But observational studies can be informative even when there is no focus on drawing causal conclusions, and in many cases they are the only viable approach to learning about the distal and/or macro causes of disparities. Well-conducted observational studies can provide useful evidence by uncovering and carefully analyzing relationships among factors across many different levels. This can lead to the formation of hypotheses or the identification of specific treatments that can be further studied.
Systems approaches are a final essential element of the toolkit for health disparities research. Systems modeling provides a way of integrating, in a formal model, available knowledge about the key determinants of a specific disparity and the causal pathways linking them. The resulting model can be used to simulate and explore the functioning of the overall system. Systems models open the door to new questions about health disparities: for example, instead of asking, “Is neighborhood segregation associated with health independent of SES,” one might ask, “To what extent (and under what conditions) could residential segregation generate, and reinforce, health disparities by race?”
These models can be used to study interventions that are not yet feasible in the real world under varying conditions, identify “new” points of intervention, and identify and understand reasons for unexpected effects. However, the models depend on having a significant body of knowledge about causal pathways and their interrelationships; hence they too cannot stand alone.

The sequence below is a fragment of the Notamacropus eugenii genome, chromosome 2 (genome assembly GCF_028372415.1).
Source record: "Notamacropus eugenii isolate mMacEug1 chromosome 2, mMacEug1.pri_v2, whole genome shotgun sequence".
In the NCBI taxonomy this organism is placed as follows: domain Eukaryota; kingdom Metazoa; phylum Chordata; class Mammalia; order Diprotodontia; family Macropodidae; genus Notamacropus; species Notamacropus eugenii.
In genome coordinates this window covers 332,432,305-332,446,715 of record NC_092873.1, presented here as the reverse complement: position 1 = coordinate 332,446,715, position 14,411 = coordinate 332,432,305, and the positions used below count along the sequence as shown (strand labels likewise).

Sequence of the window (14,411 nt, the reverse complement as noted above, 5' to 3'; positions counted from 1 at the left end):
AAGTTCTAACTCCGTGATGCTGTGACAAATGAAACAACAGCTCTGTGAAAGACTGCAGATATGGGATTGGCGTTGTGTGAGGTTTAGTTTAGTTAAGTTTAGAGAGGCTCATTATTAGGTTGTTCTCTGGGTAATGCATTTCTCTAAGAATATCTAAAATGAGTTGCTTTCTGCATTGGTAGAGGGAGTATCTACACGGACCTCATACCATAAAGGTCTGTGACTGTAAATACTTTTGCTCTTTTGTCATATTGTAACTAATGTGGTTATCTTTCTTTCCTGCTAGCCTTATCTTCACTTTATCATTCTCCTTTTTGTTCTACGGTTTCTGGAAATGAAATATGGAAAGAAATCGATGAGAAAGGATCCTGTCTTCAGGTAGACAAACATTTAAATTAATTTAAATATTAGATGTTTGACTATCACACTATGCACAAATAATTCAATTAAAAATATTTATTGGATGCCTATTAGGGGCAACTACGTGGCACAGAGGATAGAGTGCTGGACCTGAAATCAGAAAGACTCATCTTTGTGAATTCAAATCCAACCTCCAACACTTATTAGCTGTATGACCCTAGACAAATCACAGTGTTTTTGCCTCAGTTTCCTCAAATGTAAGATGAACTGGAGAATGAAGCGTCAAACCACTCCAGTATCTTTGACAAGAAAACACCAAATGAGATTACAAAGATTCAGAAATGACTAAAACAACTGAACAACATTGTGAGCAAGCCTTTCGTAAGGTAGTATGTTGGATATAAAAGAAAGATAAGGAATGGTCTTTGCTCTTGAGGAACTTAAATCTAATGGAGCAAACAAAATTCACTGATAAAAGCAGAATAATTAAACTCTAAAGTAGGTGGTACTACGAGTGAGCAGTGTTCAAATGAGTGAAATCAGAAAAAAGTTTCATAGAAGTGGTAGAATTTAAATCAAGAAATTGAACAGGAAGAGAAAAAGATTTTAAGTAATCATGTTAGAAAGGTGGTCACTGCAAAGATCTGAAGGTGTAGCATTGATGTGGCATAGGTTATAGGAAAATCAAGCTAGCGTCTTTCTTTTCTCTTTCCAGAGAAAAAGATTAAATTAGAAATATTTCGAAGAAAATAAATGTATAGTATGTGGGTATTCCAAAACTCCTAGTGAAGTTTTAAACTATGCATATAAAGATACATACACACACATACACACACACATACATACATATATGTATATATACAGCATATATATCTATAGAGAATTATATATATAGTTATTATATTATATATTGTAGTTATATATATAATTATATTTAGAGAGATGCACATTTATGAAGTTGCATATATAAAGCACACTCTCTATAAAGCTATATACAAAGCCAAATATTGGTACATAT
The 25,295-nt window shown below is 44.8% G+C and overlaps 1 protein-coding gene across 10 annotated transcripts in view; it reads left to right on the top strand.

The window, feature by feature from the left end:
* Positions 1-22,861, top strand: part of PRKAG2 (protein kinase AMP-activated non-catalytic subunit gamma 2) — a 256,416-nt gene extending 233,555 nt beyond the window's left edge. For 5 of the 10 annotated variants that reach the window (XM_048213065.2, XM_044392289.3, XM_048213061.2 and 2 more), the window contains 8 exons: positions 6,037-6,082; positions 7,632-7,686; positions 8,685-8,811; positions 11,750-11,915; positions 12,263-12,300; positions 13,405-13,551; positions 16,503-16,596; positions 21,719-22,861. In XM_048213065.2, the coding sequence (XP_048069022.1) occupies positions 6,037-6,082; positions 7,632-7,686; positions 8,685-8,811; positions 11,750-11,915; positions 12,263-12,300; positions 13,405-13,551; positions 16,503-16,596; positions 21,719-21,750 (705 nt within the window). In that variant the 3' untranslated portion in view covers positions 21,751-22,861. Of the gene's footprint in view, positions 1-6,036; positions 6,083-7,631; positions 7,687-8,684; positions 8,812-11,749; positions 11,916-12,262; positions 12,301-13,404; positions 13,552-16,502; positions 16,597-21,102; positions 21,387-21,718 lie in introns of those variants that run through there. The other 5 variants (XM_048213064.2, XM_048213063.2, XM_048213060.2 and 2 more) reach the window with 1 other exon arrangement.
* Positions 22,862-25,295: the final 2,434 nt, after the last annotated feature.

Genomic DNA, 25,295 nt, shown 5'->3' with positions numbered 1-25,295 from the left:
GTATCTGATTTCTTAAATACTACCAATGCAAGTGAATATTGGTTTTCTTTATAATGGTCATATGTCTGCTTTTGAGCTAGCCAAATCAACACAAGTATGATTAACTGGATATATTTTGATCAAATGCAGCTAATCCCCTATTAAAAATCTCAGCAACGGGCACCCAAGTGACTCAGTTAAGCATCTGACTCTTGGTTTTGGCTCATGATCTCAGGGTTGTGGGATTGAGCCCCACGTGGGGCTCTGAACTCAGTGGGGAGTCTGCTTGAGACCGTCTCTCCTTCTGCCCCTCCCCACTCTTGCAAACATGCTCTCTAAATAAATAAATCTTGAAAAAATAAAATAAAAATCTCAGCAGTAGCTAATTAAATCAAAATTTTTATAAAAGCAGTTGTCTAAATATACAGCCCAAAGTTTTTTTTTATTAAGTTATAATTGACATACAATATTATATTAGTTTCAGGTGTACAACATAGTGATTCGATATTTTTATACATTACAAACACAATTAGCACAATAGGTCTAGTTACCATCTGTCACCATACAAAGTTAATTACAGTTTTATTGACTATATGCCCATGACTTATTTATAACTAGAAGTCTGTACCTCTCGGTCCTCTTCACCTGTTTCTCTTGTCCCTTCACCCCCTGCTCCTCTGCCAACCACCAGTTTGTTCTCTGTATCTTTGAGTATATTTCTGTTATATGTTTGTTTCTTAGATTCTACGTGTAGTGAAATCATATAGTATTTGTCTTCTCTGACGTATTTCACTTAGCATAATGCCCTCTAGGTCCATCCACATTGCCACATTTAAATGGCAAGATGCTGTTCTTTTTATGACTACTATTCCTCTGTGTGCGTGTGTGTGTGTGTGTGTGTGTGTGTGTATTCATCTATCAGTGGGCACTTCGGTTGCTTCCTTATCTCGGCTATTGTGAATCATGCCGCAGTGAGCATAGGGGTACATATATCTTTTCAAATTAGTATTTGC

Making methods work for each other to inform health disparities
In her talk, Diez Roux illustrated how each approach can inform the other: observational studies by helping to build knowledge about the broad system of determinants and identifying potential points of intervention; experimental methods by producing evidence of causal effects and feeding back that knowledge for refinement of etiological studies; and systems modeling by demonstrating the implications of causal knowledge for the overall operation of the system and potential interventions. When taken together, these different approaches will do a better job of informing action than any one approach alone.